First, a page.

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I've huge a table (a few billion rows) with a clustered index and two non-clustered indices.

A BULK INSERT operation produces 112000 reads and only 383 writes (duration 19948ms).

It's very confusing to me. Why do reads exceed writes? How can I reduce it?

update query

insert bulk DenormalizedPrice4 ([DP_ID] BigInt, [DP_CountryID] Int, [DP_OperatorID] SmallInt, [DP_OperatorPriceID] BigInt, [DP_SpoID] Int, [DP_TourTypeID] Int, [DP_CheckinDate] Date, [DP_CurrencyID] SmallInt, [DP_Cost] Decimal(9,2), [DP_FirstCityID] Int, [DP_FirstHotelID] Int, [DP_FirstBuildingID] Int, [DP_FirstHotelGlobalStarID] Int, [DP_FirstHotelGlobalMealID] Int, [DP_FirstHotelAccommodationTypeID] Int, [DP_FirstHotelRoomCategoryID] Int, [DP_FirstHotelRoomTypeID] Int, [DP_Days] TinyInt, [DP_Nights] TinyInt, [DP_ChildrenCount] TinyInt, [DP_AdultsCount] TinyInt, [DP_TariffID] Int, [DP_DepartureCityID] Int, [DP_DateCreated] SmallDateTime, [DP_DateDenormalized] SmallDateTime, [DP_IsHide] Bit, [DP_FirstHotelAccommodationID] Int) with (CHECK_CONSTRAINTS)

No triggers & foreign keys Cluster Index by DP_ID and two non-unique indexes(with fillfactor=90%)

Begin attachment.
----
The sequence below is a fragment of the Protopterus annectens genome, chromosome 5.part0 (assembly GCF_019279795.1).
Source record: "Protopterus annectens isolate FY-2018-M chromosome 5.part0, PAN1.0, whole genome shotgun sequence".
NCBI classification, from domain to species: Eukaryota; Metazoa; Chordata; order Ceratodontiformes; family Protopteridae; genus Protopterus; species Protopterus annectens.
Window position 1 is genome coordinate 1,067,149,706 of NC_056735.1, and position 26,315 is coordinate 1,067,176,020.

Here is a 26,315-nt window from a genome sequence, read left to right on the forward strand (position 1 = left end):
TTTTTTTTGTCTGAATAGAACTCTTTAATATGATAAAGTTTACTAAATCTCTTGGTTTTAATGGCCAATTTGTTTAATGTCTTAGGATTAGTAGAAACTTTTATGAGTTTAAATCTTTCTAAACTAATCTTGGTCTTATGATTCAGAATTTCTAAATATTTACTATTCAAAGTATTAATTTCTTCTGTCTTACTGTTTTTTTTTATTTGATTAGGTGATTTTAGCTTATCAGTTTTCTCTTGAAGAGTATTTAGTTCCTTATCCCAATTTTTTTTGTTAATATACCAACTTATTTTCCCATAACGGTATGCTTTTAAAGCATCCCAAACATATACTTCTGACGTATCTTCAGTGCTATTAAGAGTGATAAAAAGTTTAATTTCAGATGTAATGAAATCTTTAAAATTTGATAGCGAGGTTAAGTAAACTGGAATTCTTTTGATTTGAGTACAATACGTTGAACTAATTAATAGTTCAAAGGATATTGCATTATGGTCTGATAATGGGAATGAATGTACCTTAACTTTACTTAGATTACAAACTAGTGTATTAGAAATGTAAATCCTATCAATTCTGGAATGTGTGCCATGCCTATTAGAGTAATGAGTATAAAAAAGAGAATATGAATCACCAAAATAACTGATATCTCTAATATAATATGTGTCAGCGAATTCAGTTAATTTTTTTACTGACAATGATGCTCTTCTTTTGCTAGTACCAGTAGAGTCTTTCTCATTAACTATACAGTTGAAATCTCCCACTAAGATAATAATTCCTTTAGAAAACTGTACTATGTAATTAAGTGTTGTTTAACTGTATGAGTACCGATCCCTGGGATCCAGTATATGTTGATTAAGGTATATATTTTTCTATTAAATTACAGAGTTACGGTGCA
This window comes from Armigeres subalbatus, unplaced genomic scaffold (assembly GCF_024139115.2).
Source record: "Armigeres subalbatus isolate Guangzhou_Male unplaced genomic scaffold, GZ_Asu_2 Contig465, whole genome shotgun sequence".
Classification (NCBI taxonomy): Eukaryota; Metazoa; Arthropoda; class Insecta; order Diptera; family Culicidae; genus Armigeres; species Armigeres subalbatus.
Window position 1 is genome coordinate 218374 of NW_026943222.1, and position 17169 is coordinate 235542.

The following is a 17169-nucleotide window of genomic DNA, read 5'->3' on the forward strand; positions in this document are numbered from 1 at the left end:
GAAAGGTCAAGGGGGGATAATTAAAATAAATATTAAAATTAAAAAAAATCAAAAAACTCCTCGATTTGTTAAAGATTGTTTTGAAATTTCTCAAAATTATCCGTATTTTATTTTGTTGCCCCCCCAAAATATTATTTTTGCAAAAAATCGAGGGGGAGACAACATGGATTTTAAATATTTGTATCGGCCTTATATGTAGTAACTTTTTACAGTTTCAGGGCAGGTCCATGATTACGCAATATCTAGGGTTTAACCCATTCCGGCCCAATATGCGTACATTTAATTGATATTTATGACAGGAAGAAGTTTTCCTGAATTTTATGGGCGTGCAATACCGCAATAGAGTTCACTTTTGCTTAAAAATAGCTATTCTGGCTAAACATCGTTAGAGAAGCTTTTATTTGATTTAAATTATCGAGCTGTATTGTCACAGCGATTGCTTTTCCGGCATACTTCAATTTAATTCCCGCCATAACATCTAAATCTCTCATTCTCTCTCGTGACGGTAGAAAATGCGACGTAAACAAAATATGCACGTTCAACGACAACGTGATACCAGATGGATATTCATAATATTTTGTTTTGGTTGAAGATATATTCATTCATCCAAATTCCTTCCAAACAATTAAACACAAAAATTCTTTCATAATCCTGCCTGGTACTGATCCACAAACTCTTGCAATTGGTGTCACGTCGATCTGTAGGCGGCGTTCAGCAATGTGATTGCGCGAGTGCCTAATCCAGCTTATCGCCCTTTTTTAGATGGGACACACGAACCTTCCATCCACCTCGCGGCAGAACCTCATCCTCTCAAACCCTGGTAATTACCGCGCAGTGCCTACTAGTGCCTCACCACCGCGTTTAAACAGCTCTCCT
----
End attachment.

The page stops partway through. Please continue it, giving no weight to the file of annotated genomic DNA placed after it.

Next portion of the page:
And one more thing DB stored on RAID50 with stripe size 256K

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not enough detail to answer accurately...but an INSERT has to read to find the correct place to insert... – Mitch Wheat Nov 27 '11 at 7:18
What kind of detail you need? – sh1ng Nov 27 '11 at 7:22
The actual SQL statement that you execute, and the table structure, would be helpful..... – marc_s Nov 27 '11 at 9:03

1 Answer 1

up vote 2 down vote accepted

For each row you insert, the database has to:

  • Check contraints. A unique constraint might require an index to be read into memory. A foreign key constraint requires reading from another table.
  • Find the pages which have to be updated (the clustered index, and any other indexes)
  • Run any triggers that are defined on the table.

These activities might cause a lot of reads, and they have to be done for each row. So it's perfectly normal to see hundreds of reads for a single row insert. In fact, I'd take it as a healthy sign that the database is doing its work.

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